Oman’s capital Muscat is a pretty humble city, a series of characteristic coastal villages
For those familiar with the capital cities on the Arabian Peninsula, Muscat is a humble place. Arrival is at the relatively down-to-earth airport, nothing compared to the flashy neighbours (but rumour has it that this will change soon, too, and evidence of a new terminal building is there). And elsewhere in town, too, no high-rise, no ostentatious expressions of oil wealth; no senseless competition to build the highest tower or the most luxurious artificial island. Humble is the word that fits Muscat.
In fact, Muscat is a string of coastal villages, many of which have their own bay, with a beach and often a natural harbour, in between rocky promontories. Expansion is limited to the coast, in western and south-eastern direction, because behind Muscat rise the Hajar mountains. Thus where the international airport, named after Sultan Qaboos, used to be a fair bit out of town, nowadays Muscat’s urbanisation has not only encroached, but has overtaking the airport, from which a highway, also named after Sultan Qaboos, leads into the capital of Oman.
Most visitors to Muscat, including ourselves, start their exploration in Mutrah, the neighbourhood just past the main port, named after – guess who? – Sultan Qaboos. In the morning, fish is being landed here, and traded in the fish market, once again a rather humble affair. A small covered area is dotted with tables where a great variety of fish is being displayed. Rather than praising their wares loudly and aggressively, the traders are stoically sitting behind the piles, waiting for a buyer to turn up. This, too, is going to change, though: the new fish market, for what I could see from behind the fences, is an attractively designed tall round building, almost ready to be opened – I wonder what it is going to be called.
The fish market is at one end of the Mutrah corniche, the sea front lined with slightly deteriorating commercial buildings. The occasional dhow (perhaps even the Royal Dhow?) floats in the harbour, but the view is mostly dominated by the huge visiting crew ships, a stark contrast. At the other end of the corniche is the Mutrah Fort, one of the few originally Portuguese 16th Century castles, and the Souq. The formal entrance to the souq looks grander than is warranted by the few seemingly not so old covered passages and the network of small alleys that make up this market area. The merchandise is dominated by souvenirs and crafts, as well as frankincense, Oman’s other export product, besides oil and gas. Some of the merchandise is no doubt produced in Oman itself, but much of it has a distinctly Indian look and feel – which is being reinforced by the many Indians, that seem to work here, as shop attendants (Oman foreign population is probably 95% Indian, Pakistani and Bangladeshi). Having just been to Iran a few months ago, the souq was in fact somewhat disappointing. What didn’t help was that the dominant customers were the hundreds, if not thousands of Germans from the cruise ships moored in the port. Who we met later on again, in almost equal numbers, in the fairly small museum Bait al Zubair…. I suppose there is a difference visiting Muscat when there are, and when there are not, cruise ships around.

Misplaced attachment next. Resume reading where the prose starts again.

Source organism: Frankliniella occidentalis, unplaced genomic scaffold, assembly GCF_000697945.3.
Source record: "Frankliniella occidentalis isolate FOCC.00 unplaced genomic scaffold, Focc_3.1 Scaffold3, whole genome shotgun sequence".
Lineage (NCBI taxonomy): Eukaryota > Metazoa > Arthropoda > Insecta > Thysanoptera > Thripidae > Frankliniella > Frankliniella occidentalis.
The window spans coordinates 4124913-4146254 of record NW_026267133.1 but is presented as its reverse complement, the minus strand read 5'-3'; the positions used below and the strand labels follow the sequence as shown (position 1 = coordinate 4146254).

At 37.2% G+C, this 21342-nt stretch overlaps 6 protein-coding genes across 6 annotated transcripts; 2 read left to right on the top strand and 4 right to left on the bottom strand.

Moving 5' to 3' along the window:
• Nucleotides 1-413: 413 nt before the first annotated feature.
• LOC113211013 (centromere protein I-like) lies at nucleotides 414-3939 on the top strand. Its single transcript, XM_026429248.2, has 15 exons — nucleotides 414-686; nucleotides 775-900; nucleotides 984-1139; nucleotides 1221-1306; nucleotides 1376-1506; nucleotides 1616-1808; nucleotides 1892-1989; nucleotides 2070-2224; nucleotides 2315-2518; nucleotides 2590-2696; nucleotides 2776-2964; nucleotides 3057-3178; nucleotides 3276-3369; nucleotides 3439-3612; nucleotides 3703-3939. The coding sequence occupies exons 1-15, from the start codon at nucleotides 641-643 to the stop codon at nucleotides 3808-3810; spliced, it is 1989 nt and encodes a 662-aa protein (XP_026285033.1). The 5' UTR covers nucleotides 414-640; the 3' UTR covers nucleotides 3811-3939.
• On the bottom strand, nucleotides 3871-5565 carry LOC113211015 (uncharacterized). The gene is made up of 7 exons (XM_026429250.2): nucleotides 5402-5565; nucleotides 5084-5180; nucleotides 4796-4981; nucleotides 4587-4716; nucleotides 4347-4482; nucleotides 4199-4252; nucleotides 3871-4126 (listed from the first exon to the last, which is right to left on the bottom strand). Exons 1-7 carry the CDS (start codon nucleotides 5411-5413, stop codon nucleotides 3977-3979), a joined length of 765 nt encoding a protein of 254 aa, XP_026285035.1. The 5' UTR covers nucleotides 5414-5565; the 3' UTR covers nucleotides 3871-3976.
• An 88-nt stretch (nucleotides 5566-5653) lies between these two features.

The next village, once again around a promontory, is what is called Old Muscat. But don’t expect – like we did – a maze of narrow winding streets flanked by old, decrepit houses, with children playing, women washing, men lurking the shisha. Old Muscat is the area of flashing government buildings, of the imposing national museum, and last but not least, of the Sultan’s Palace, a huge mushroom-like construction in blue and gold. The palace is defended with bright red anti-aircraft guns – obviously, no need to camouflage those, next to such an expressive building, no doubt easily recognised from the air. In earlier days the bay was defended by two imposing forts, but next to the palace they look, well, humble almost. And so look their defences. The palace is flanked by spectacular hedges of Bougainvillea, from which a wide promenade leads away to the National Museum.
In all fairness, there is an older part to Old Muscat, just past the museum in southern direction, where older houses, with grated windows, crenulated rooftops and rusty satellite dishes. Small neighbourhood shops, ice-cream parlours and coffee houses are the only commercial undertakings here, it seems. Similar neighbourhoods appear further south along the coast, in the villages of Sidab and Haramel. One end of the beach in Sidab is given over to small fishing boats, now drawn up the sand, waiting for the next tide, perhaps. Fishermen are mending nets, cleaning engines or just sitting around, in an utterly peaceful atmosphere that is far removed from the big city around the corner. Haramel, in between the main highway and the coast, is accessible from one road only, that leads to streets lined with simple two and three story houses, and another small port.
At the other end of Muscat is Al Bustan, mostly known for its flashy hotel with private beach and numerous pools, all full of people– more so than that the area is known for the parliament building, which is several times bigger than the hotel, but totally deserted – there is no visible activity what-so-ever. Perhaps that, too, is fitting this country.
next: to the Wadis